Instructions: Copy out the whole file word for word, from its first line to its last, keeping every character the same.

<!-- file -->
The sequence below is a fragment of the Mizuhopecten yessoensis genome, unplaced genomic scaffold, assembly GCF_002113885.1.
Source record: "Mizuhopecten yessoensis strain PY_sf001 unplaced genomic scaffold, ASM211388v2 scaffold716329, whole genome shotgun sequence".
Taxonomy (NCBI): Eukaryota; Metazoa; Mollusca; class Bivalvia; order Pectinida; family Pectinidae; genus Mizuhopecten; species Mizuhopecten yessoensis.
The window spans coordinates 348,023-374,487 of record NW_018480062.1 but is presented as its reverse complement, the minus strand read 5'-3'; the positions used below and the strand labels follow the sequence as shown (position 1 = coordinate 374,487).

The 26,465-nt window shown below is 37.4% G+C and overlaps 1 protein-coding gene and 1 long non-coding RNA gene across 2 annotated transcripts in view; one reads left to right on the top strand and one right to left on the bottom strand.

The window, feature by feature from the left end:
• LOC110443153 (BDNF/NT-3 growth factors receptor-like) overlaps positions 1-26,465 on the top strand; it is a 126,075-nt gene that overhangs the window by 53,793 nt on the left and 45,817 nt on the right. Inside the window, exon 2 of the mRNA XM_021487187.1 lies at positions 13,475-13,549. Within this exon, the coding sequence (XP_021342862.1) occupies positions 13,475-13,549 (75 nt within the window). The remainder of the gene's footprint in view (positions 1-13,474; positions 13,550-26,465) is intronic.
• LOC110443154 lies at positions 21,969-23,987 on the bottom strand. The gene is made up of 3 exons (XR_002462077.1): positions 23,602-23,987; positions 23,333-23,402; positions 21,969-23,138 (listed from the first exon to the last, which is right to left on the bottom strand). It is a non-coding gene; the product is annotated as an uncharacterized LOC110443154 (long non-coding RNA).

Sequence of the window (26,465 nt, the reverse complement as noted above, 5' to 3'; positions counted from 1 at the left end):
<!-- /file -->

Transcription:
The sequence below is a fragment of the Mizuhopecten yessoensis genome, unplaced genomic scaffold, assembly GCF_002113885.1.
Source record: "Mizuhopecten yessoensis strain PY_sf001 unplaced genomic scaffold, ASM211388v2 scaffold716329, whole genome shotgun sequence".
Taxonomy (NCBI): Eukaryota; Metazoa; Mollusca; class Bivalvia; order Pectinida; family Pectinidae; genus Mizuhopecten; species Mizuhopecten yessoensis.
The window spans coordinates 348,023-374,487 of record NW_018480062.1 but is presented as its reverse complement, the minus strand read 5'-3'; the positions used below and the strand labels follow the sequence as shown (position 1 = coordinate 374,487).

The 26,465-nt window shown below is 37.4% G+C and overlaps 1 protein-coding gene and 1 long non-coding RNA gene across 2 annotated transcripts in view; one reads left to right on the top strand and one right to left on the bottom strand.

The window, feature by feature from the left end:
• LOC110443153 (BDNF/NT-3 growth factors receptor-like) overlaps positions 1-26,465 on the top strand; it is a 126,075-nt gene that overhangs the window by 53,793 nt on the left and 45,817 nt on the right. Inside the window, exon 2 of the mRNA XM_021487187.1 lies at positions 13,475-13,549. Within this exon, the coding sequence (XP_021342862.1) occupies positions 13,475-13,549 (75 nt within the window). The remainder of the gene's footprint in view (positions 1-13,474; positions 13,550-26,465) is intronic.
• LOC110443154 lies at positions 21,969-23,987 on the bottom strand. The gene is made up of 3 exons (XR_002462077.1): positions 23,602-23,987; positions 23,333-23,402; positions 21,969-23,138 (listed from the first exon to the last, which is right to left on the bottom strand). It is a non-coding gene; the product is annotated as an uncharacterized LOC110443154 (long non-coding RNA).

Sequence of the window (26,465 nt, the reverse complement as noted above, 5' to 3'; positions counted from 1 at the left end):